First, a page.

With two men now convicted in the Brown's Chicken murders, a dark cloud over Celso Morales has finally vanished.
Like more than a dozen people pursued as possible suspects in the infamous slayings of seven, Morales had struggled for years under the scope of investigators trying to catch the killers.
When news broke in the spring of 2002 that police had finally arrested two men for the 1993 murders, Morales dropped to his knees.
"I felt a huge burden lift off my shoulders," Morales recalls. "I prayed, I prayed for the families of the victims."
With the conviction of James Degorski on Tuesday - the second after the 2007 conviction of accomplice Juan Luna, those long wrongly under scrutiny are finally, truly free.
No official number of suspects has been made public. But the trail left by investigators in more than a decade of searching for the killers ranges from some of the restaurant's employees to Chicago gang members and suspects in similar fast food killings across the nation.
In all, at least two individuals were coerced into actually confessing to the crimes, prosecutors have conceded in court. The former suspects testified at Degorski's trial about the pressure police employed and the lasting impact on their own lives.
The innocent suspect who got the most public exposure was Martin Blake, then a young Elgin resident who had been fired from the Brown's Chicken & Pasta in Palatine before the murders. Informants pointed authorities to Blake. One day after the killings, police swooped in on his house, guns drawn, as the media watched.
After two days of questioning, Blake was released, later settling a defamation suit against the Palatine police.
The unrelenting scrutiny chased Blake from Elgin to Texas, where he later told the Daily Herald he had worked to put the accusations behind him and start anew.
"Finally, hopefully, I'm going to be exonerated and people are going to apologize to me," Blake said after the 2002 arrests.
Palatine police declined to comment on prosecutor allegations in court of coerced confessions and the scrutiny placed on innocent suspects over the years.
However, as the investigation grinded on in 1997, then-Police Chief Jerry Bratcher said, "There's no perfection in the world in anything any of us do."
"But generally speaking, the major steps we took ... we did the appropriate thing," he added.
The identities of most of those pursued as possible suspects in the killings were never made public, like Morales. He said investigators focused on him as a Brown's employee and he spoke of what he called several instances of harassment.
Morales said the pressure frustrated him, as the then 17-year-old was already dealing with intense emotions of sadness and guilt over the killings. He said he knew the victims well and previously was on a work schedule that would have put him in the restaurant for closing on the night of Jan. 8, 1993, when the seven were murdered.
"I started thinking I was maybe that villain they portrayed me to be," Morales says. "They sure made me feel like garbage."
Morales says the impact of interrogations by police, which he said occurred several times every year - with police showing up at his home or work or school - and then being ostracized required years of therapy to overcome. He blames the scrutiny for leading to his later dropping out of college.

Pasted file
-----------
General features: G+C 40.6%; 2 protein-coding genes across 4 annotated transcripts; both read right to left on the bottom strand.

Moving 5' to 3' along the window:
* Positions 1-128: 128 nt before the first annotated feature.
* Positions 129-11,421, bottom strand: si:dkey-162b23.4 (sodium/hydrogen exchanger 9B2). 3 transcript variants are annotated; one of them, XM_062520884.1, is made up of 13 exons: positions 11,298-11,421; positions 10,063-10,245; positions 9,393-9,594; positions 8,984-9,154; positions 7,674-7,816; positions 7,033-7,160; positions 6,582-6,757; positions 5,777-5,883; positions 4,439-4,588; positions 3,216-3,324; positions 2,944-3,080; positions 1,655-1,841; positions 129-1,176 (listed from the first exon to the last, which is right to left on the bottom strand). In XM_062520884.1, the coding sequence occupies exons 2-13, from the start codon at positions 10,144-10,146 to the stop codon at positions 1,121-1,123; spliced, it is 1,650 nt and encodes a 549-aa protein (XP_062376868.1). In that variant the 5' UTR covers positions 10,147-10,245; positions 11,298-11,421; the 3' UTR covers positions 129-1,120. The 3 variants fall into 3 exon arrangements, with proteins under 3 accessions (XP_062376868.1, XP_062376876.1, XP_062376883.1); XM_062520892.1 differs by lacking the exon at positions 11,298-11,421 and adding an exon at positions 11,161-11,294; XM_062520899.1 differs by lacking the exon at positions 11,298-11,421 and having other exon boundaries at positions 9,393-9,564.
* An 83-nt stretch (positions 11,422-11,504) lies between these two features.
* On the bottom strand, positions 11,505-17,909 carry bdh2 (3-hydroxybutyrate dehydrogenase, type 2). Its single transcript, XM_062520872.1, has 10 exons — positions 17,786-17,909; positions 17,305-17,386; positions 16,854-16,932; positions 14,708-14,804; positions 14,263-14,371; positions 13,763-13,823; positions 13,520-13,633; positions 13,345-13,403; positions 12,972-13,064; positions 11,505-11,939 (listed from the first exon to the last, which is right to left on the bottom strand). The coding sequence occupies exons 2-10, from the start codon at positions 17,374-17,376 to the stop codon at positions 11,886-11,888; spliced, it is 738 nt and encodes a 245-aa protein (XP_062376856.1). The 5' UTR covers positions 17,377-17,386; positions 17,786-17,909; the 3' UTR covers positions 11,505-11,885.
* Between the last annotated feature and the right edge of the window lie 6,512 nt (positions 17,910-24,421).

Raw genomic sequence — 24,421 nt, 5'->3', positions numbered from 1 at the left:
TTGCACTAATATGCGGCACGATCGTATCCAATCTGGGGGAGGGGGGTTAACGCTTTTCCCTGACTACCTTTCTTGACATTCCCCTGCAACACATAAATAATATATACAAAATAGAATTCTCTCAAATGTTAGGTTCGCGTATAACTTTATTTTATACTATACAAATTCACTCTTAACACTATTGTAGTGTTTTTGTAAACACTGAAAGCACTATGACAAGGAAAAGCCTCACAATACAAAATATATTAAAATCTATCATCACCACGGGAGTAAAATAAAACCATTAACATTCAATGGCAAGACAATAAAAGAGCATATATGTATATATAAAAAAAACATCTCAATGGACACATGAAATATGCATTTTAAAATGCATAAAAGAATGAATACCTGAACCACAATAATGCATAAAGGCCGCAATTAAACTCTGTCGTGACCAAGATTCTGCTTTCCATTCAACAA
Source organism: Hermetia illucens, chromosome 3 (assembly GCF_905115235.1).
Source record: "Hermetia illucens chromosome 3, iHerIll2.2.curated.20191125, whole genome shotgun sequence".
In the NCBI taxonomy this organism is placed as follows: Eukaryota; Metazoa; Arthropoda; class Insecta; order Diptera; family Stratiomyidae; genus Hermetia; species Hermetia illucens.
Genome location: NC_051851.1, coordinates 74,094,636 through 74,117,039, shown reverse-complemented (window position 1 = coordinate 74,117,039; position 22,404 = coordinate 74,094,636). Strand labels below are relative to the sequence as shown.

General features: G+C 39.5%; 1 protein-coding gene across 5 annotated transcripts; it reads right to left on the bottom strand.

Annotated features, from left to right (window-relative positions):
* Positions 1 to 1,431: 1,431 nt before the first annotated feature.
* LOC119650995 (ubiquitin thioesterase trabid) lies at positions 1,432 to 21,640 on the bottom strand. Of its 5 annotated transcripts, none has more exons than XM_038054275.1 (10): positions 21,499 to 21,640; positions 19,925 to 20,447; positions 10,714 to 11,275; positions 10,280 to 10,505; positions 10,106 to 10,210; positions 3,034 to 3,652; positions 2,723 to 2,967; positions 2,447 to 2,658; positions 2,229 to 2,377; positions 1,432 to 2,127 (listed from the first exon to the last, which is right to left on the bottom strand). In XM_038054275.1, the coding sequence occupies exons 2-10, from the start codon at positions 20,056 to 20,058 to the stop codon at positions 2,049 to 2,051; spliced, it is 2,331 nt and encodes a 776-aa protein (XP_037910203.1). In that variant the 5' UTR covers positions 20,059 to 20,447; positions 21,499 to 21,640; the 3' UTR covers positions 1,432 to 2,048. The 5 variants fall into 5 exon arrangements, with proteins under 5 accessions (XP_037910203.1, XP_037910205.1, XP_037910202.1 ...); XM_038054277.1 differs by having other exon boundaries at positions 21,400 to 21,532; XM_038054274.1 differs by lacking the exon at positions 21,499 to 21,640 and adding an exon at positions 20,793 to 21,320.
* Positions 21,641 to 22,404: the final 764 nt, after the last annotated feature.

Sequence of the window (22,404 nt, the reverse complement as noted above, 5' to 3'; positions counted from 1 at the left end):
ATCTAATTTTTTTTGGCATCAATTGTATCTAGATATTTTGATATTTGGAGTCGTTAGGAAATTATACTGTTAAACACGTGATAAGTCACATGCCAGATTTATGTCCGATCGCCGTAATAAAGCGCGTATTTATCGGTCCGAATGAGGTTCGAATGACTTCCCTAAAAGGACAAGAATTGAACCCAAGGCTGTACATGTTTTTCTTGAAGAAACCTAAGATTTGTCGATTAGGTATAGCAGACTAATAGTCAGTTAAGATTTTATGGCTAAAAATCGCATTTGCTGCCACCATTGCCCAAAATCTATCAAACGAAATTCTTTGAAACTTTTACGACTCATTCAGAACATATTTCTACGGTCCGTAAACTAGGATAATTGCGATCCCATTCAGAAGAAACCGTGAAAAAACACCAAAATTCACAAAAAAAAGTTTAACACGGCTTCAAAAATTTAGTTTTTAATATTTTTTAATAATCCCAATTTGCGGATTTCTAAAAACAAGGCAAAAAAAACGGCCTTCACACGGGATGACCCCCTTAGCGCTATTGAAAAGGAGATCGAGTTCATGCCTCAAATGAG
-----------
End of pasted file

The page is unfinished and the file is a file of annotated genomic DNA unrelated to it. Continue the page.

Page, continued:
But, Morales says he has worked hard to put it all behind him and move forward with his life. He is now an executive chef.
Despite his attitudes toward how the police handled the investigation and targeted him, he won't leave Palatine.
"I lived for 10 years in a public imprisonment," Morales says. "I picked up the pieces and had to start living my life. I had to stop saying, 'Woe is me.'"
For nearly 10 years after the killings, Luna and Degorski lived free of harassment from the police.
They were not suspects.
They were not even on the radar.
In that time span, many innocent people felt the heat and faced accusations and pressure to confess, as investigators burned through one lead after another.
Casey Haefs was one of them.
As a teen she worked at Brown's Chicken and came into the sights of detectives who suspected her boyfriend of being involved.
In 1999, then 22, Haefs said she was pressured into a confession after an eight-hour interrogation. Haefs testified in Degorski's trial that she told police of a recurring nightmare she suffered.
"I used to have nightmares about the people being shot, one by one. As soon as the gun was pointed at me, I'd wake up," she testified.
Haefs said police told her that wasn't a dream, it was a suppressed memory of the actual crime.
That same year, John Simonek was also coerced into a confession, according to prosecutors. He had been a prime suspect in the murders for more than two years.
"They were constantly hounding me," Simonek testified in Degorski's trial. "They wouldn't leave me alone."
Morales says the convictions of Luna and Degorski should remove the stigma that suspects like him have faced for years. There will be no more interrogations, no more wondering who might know they had a target on their back.
Above all, Morales says he feels most for the families of the victims: restaurant owners Lynn and Richard Ehlenfeldt, Michael Castro, Rico Solis, Guadalupe Maldonado, Marcus Nellsen and Thomas Mennes.
"This held back my entire life," he says. "I can't even imagine what all the other family members are going through. They had to go through this imprisonment too."
- Daily Herald staff writers Christy Gutowski and Kim Pohl contributed to this report.